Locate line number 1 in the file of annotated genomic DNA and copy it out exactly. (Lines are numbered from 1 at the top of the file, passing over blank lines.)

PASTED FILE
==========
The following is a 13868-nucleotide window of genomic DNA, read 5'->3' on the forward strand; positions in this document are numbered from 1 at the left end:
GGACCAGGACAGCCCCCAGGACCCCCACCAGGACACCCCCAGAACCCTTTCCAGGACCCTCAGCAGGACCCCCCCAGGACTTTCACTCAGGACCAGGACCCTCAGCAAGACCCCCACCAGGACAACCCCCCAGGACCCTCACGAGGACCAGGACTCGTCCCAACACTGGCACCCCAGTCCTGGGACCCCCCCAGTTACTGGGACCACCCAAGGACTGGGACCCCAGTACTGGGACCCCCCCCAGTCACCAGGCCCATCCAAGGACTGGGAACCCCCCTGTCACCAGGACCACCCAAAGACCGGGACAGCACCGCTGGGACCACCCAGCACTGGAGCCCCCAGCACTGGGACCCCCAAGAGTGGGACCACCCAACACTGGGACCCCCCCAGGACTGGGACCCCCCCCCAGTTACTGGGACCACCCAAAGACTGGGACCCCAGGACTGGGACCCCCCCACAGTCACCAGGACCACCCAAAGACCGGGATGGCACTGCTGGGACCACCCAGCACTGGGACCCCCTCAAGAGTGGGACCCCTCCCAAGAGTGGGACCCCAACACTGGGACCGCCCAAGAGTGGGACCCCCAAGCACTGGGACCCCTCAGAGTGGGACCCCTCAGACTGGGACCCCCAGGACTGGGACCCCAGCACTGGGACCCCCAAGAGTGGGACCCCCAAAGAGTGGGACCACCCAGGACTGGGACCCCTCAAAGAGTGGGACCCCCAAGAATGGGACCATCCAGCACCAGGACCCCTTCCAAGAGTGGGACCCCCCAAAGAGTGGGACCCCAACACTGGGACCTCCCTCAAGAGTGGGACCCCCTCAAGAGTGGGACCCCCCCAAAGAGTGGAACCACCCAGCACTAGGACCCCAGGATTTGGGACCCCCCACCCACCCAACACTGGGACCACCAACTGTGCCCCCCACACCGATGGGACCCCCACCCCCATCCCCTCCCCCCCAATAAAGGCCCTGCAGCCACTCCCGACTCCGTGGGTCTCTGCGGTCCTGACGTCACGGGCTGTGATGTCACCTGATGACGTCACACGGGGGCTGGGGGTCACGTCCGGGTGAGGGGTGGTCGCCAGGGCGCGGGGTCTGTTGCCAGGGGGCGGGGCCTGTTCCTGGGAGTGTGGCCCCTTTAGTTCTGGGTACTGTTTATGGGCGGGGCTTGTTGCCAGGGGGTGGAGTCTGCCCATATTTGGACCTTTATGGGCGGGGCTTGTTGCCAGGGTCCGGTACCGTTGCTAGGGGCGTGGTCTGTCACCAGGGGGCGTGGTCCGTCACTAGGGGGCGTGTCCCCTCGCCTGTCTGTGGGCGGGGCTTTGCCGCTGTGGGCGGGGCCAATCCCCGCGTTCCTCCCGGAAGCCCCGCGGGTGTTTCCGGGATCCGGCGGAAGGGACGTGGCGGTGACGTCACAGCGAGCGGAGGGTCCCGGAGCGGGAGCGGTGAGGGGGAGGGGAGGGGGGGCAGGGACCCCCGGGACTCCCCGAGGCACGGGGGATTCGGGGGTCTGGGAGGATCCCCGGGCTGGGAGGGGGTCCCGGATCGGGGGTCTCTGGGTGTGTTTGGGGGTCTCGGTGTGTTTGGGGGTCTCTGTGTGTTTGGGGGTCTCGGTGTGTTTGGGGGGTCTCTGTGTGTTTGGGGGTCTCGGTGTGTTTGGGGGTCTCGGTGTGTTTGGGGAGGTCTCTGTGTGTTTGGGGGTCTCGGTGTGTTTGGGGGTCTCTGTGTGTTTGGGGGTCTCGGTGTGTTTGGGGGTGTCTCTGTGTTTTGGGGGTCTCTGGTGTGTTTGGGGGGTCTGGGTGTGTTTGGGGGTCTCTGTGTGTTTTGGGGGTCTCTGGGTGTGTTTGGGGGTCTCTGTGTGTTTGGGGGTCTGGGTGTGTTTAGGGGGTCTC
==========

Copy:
The following is a 13868-nucleotide window of genomic DNA, read 5'->3' on the forward strand; positions in this document are numbered from 1 at the left end: